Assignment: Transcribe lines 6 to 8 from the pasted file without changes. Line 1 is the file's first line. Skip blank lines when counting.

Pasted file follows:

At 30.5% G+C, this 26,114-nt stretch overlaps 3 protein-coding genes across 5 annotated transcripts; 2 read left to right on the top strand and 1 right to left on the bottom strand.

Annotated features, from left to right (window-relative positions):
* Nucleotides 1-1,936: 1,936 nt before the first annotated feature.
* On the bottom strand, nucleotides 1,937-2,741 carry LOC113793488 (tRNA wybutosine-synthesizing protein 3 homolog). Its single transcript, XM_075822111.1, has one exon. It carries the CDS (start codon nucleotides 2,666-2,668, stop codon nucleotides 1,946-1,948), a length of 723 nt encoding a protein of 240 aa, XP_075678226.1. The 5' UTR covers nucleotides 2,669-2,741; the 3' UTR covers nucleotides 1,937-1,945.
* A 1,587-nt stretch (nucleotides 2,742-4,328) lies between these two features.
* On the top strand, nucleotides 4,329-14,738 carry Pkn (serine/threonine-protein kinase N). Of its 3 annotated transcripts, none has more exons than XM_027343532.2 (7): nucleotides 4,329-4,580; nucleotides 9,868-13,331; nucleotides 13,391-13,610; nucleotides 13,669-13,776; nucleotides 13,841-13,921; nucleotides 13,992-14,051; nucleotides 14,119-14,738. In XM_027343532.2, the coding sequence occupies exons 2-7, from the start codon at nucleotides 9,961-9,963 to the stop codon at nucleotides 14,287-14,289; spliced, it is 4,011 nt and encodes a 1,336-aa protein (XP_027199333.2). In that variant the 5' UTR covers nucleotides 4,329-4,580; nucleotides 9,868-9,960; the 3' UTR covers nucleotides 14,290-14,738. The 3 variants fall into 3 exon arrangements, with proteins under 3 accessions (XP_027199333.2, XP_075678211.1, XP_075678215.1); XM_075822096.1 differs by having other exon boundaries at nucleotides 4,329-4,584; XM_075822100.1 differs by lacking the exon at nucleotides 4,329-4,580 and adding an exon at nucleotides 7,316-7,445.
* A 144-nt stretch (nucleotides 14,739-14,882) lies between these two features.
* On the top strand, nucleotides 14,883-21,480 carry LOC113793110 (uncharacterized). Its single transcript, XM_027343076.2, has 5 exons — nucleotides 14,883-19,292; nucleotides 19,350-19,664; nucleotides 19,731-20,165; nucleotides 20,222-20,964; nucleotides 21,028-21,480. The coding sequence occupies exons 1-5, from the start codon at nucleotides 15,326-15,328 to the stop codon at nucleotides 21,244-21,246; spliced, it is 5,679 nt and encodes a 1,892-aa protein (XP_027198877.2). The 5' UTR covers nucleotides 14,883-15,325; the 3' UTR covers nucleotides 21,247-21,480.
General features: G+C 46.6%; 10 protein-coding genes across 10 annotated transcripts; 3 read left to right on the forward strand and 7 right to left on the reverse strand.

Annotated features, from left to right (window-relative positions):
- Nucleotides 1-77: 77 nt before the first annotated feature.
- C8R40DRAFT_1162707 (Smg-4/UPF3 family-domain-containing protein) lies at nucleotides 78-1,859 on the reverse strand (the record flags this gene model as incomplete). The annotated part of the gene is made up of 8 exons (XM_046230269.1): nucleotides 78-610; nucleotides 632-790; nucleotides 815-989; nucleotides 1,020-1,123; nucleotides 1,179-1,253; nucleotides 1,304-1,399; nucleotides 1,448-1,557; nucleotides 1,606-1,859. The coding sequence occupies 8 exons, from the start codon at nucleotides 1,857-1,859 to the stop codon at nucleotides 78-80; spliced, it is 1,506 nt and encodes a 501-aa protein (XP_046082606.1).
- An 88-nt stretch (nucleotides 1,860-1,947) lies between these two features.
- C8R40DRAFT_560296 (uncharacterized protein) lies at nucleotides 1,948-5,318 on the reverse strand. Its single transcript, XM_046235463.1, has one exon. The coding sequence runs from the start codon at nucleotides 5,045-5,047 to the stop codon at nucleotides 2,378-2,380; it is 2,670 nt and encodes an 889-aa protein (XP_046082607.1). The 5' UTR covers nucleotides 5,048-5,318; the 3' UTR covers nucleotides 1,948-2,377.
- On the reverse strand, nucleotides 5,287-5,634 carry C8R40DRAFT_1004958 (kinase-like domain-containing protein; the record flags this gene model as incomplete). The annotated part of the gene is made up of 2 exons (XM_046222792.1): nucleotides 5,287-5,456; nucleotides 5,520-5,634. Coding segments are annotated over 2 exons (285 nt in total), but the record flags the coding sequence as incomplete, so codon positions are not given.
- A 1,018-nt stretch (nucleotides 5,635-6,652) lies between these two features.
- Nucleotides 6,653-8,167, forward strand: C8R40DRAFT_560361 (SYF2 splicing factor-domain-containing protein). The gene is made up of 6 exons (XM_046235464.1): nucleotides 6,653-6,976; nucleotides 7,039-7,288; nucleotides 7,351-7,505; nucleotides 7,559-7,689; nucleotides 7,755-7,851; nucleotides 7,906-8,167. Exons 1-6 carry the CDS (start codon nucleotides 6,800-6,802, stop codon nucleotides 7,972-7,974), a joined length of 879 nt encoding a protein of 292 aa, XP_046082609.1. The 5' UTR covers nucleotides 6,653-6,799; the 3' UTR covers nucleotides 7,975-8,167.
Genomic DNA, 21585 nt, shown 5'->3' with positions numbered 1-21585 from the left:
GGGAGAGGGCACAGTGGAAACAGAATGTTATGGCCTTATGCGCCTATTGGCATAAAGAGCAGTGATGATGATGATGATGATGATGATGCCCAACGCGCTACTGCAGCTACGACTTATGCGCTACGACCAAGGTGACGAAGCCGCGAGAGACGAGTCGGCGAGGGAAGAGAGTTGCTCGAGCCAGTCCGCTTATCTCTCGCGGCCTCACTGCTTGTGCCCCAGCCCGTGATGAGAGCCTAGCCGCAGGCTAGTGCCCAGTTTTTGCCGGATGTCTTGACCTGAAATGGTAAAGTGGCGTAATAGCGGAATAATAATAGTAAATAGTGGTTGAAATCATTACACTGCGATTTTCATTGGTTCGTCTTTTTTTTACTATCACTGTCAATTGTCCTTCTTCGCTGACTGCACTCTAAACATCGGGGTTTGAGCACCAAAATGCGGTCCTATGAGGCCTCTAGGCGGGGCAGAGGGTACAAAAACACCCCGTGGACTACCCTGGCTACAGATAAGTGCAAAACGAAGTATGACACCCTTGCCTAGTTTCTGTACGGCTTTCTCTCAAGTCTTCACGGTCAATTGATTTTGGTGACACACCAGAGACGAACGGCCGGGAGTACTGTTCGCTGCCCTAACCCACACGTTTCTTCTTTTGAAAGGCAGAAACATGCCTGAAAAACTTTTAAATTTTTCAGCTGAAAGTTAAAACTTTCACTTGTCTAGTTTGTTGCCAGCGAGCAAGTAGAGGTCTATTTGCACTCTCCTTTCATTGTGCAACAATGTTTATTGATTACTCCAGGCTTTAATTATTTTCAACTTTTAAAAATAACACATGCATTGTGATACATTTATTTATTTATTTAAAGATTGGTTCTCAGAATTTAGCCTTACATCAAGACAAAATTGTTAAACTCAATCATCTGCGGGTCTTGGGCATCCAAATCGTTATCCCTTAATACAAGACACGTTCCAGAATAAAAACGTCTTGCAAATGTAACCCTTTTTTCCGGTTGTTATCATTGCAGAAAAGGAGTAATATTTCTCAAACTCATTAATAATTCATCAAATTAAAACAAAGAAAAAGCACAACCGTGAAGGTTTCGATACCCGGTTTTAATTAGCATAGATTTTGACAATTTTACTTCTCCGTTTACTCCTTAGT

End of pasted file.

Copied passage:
* On the top strand, nucleotides 4,329-14,738 carry Pkn (serine/threonine-protein kinase N). Of its 3 annotated transcripts, none has more exons than XM_027343532.2 (7): nucleotides 4,329-4,580; nucleotides 9,868-13,331; nucleotides 13,391-13,610; nucleotides 13,669-13,776; nucleotides 13,841-13,921; nucleotides 13,992-14,051; nucleotides 14,119-14,738. In XM_027343532.2, the coding sequence occupies exons 2-7, from the start codon at nucleotides 9,961-9,963 to the stop codon at nucleotides 14,287-14,289; spliced, it is 4,011 nt and encodes a 1,336-aa protein (XP_027199333.2). In that variant the 5' UTR covers nucleotides 4,329-4,580; nucleotides 9,868-9,960; the 3' UTR covers nucleotides 14,290-14,738. The 3 variants fall into 3 exon arrangements, with proteins under 3 accessions (XP_027199333.2, XP_075678211.1, XP_075678215.1); XM_075822096.1 differs by having other exon boundaries at nucleotides 4,329-4,584; XM_075822100.1 differs by lacking the exon at nucleotides 4,329-4,580 and adding an exon at nucleotides 7,316-7,445.
* A 144-nt stretch (nucleotides 14,739-14,882) lies between these two features.
* On the top strand, nucleotides 14,883-21,480 carry LOC113793110 (uncharacterized). Its single transcript, XM_027343076.2, has 5 exons — nucleotides 14,883-19,292; nucleotides 19,350-19,664; nucleotides 19,731-20,165; nucleotides 20,222-20,964; nucleotides 21,028-21,480. The coding sequence occupies exons 1-5, from the start codon at nucleotides 15,326-15,328 to the stop codon at nucleotides 21,244-21,246; spliced, it is 5,679 nt and encodes a 1,892-aa protein (XP_027198877.2). The 5' UTR covers nucleotides 14,883-15,325; the 3' UTR covers nucleotides 21,247-21,480.